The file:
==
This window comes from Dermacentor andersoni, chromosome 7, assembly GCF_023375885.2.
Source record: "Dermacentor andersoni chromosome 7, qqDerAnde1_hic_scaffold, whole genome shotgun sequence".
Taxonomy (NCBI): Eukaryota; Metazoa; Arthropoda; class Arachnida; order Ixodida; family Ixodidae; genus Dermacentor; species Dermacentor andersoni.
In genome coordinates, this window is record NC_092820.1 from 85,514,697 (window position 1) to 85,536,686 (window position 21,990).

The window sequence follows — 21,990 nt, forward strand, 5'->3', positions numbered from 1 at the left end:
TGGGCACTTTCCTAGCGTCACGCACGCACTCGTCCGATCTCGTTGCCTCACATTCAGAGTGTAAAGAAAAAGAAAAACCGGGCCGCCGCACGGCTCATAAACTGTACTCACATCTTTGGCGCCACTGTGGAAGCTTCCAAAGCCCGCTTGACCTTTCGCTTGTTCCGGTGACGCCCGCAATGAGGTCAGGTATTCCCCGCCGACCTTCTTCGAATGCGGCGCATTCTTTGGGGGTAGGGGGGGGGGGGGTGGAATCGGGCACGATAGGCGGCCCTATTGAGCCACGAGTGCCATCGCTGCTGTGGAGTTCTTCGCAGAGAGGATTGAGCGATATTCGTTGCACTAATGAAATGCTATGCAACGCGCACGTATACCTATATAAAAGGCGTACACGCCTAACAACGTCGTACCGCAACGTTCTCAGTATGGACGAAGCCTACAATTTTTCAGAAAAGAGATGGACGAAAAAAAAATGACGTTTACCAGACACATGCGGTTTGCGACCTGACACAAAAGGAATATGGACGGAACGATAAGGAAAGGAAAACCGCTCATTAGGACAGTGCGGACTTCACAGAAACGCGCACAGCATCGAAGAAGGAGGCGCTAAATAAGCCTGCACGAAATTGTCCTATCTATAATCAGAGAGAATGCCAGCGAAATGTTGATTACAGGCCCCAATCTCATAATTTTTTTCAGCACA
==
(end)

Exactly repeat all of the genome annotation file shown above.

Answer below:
This window comes from Dermacentor andersoni, chromosome 7, assembly GCF_023375885.2.
Source record: "Dermacentor andersoni chromosome 7, qqDerAnde1_hic_scaffold, whole genome shotgun sequence".
Taxonomy (NCBI): Eukaryota; Metazoa; Arthropoda; class Arachnida; order Ixodida; family Ixodidae; genus Dermacentor; species Dermacentor andersoni.
In genome coordinates, this window is record NC_092820.1 from 85,514,697 (window position 1) to 85,536,686 (window position 21,990).

The window sequence follows — 21,990 nt, forward strand, 5'->3', positions numbered from 1 at the left end:
TGGGCACTTTCCTAGCGTCACGCACGCACTCGTCCGATCTCGTTGCCTCACATTCAGAGTGTAAAGAAAAAGAAAAACCGGGCCGCCGCACGGCTCATAAACTGTACTCACATCTTTGGCGCCACTGTGGAAGCTTCCAAAGCCCGCTTGACCTTTCGCTTGTTCCGGTGACGCCCGCAATGAGGTCAGGTATTCCCCGCCGACCTTCTTCGAATGCGGCGCATTCTTTGGGGGTAGGGGGGGGGGGGGTGGAATCGGGCACGATAGGCGGCCCTATTGAGCCACGAGTGCCATCGCTGCTGTGGAGTTCTTCGCAGAGAGGATTGAGCGATATTCGTTGCACTAATGAAATGCTATGCAACGCGCACGTATACCTATATAAAAGGCGTACACGCCTAACAACGTCGTACCGCAACGTTCTCAGTATGGACGAAGCCTACAATTTTTCAGAAAAGAGATGGACGAAAAAAAAATGACGTTTACCAGACACATGCGGTTTGCGACCTGACACAAAAGGAATATGGACGGAACGATAAGGAAAGGAAAACCGCTCATTAGGACAGTGCGGACTTCACAGAAACGCGCACAGCATCGAAGAAGGAGGCGCTAAATAAGCCTGCACGAAATTGTCCTATCTATAATCAGAGAGAATGCCAGCGAAATGTTGATTACAGGCCCCAATCTCATAATTTTTTTCAGCACA